Is a lot of what we’re seeing first take material in Chained and Surveillance?
JL: Yes. In a lot of scenes, we’ve all being talking and everyone’s excited. I rarely do more than three takes. I’m usually between one and two, and a third in case an actor says “you know that thing we discussed can I try one of those?” My job is to have a plan so that that plan can change. Spontaneity is so magical and I just need to make sure I’m telling the story that I set out to tell. But once I’ve written a character and an actor steps into that skin, they have something to tell me about them, too, and I need to listen to that. So you are seeing, in most cases, either the first or third take.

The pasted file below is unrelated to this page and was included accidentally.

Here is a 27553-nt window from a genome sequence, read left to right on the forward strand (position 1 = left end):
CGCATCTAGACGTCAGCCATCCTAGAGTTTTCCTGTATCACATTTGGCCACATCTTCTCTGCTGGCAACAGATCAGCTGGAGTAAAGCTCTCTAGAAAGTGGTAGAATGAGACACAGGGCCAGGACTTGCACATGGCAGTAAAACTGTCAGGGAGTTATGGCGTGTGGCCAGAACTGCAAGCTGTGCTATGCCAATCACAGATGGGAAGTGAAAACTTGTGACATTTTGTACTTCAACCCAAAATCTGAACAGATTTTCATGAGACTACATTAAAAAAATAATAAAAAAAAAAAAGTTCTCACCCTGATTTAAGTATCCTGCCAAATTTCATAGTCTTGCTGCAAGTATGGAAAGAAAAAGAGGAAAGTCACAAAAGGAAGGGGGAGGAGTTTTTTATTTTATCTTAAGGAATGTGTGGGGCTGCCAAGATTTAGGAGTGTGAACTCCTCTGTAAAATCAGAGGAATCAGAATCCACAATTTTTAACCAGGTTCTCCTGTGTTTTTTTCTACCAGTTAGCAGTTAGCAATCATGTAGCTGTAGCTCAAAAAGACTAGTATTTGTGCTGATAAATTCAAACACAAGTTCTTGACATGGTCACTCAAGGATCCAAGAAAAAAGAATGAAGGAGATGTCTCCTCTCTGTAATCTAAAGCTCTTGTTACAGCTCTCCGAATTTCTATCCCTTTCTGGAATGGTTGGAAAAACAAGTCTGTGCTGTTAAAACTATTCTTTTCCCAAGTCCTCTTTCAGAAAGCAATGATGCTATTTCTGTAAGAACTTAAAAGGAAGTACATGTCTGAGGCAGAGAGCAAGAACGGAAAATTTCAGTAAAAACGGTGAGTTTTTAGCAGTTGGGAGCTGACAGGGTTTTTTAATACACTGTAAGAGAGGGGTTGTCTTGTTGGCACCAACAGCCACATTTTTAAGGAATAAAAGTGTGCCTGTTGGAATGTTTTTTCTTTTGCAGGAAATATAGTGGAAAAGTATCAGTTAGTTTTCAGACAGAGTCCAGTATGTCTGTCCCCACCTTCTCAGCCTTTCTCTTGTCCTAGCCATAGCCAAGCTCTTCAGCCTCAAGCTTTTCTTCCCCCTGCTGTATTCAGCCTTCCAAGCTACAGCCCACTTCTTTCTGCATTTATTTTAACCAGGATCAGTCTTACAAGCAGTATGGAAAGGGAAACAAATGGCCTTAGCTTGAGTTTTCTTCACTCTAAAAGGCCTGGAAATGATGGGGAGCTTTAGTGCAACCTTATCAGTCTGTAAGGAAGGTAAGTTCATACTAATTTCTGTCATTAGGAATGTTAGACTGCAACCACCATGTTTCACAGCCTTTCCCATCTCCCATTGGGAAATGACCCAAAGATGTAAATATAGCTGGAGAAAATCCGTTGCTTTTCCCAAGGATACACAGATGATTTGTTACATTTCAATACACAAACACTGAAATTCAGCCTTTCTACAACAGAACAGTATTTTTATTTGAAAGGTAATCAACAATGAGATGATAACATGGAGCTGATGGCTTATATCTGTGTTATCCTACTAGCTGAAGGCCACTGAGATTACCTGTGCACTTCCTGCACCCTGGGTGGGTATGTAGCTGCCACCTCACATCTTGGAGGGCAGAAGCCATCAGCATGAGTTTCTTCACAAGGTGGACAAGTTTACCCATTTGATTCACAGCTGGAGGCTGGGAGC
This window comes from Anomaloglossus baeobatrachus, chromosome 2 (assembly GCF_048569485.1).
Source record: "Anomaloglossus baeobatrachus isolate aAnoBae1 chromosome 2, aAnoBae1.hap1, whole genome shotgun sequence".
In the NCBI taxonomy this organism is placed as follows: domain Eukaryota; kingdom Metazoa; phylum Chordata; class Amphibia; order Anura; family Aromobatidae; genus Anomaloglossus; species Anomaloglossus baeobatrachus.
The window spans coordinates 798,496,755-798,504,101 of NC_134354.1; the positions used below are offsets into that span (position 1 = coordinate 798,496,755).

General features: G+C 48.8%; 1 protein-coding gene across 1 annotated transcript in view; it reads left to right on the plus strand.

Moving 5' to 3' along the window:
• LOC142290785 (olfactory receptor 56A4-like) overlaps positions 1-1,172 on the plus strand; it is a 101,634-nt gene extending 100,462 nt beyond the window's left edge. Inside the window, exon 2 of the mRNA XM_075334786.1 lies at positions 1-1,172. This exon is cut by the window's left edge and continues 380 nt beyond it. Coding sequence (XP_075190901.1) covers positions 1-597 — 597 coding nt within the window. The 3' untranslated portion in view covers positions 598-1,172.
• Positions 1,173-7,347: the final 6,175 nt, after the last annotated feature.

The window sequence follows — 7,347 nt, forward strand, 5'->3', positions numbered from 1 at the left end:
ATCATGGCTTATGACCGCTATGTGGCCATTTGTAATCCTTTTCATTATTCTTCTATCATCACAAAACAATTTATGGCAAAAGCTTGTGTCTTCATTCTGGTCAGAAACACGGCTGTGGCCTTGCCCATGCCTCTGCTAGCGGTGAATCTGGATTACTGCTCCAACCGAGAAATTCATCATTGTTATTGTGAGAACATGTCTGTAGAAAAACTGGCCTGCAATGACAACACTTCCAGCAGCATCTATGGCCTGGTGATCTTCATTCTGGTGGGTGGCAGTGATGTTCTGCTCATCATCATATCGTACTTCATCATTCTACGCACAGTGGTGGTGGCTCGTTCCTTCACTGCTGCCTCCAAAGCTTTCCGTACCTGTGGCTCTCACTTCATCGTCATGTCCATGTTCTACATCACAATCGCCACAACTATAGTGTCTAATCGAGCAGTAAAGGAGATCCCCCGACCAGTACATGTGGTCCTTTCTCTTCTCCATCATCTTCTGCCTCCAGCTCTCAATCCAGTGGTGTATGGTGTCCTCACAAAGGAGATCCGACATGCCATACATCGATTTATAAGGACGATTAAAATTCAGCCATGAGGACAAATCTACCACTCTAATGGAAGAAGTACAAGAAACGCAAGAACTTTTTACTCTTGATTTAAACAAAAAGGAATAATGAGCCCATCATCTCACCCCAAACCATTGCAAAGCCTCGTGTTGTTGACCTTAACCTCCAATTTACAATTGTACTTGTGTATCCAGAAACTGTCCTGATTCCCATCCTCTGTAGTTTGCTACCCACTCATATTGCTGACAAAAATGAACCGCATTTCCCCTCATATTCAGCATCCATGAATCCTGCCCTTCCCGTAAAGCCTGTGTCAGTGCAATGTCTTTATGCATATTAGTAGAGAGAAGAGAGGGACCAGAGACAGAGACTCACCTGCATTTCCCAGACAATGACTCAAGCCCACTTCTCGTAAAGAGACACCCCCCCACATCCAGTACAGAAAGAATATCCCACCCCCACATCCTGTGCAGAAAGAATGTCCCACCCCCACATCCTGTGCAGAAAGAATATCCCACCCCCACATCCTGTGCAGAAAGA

JL: I know, that guy – wow! Dream come true. And Vincent’s just so completely brave and genuine. We had discussions and I said to Vincent, “Bob is not a stupid man by any stretch. Bob has been hit in the head so many times and made so frightened and panicked, that he comes off slow like a boxer who’s had too many fights. And his body is surprisingly heavy on his bones and words – it’s hard for him to get the words to come out the way he thinks they should sound. But that little child in him that was so deeply abused is still there; the top of that boy’s head is where his belly begins, so always know he’s right there. I just wanted him to feel how heavy his body was with his gait and to show me that there was a struggle to say things but that he wasn’t an idiot, he was a damaged child, and part of him was frozen as a boy and part of him was a very grown up wounded man. Vincent did the rest – he ‘got it’ and I knew he got it. From that moment on there were only a couple of times when we had to converse about certain things because I would see something and I would get a look on my face, and I would get an idea, and I’d go over to Vincent and I’d say “okay I have an idea. It’s not in the script but I think it should be in the movie.” He’d listen to me and nod and I could tell he was absorbing it because on many occasions these ideas were a little rough and he was going to have to really trust me. He would nod his head and he would say I’m going to do this only once. And I’d say okay I’m going to shoot it; all those moments are in the movie.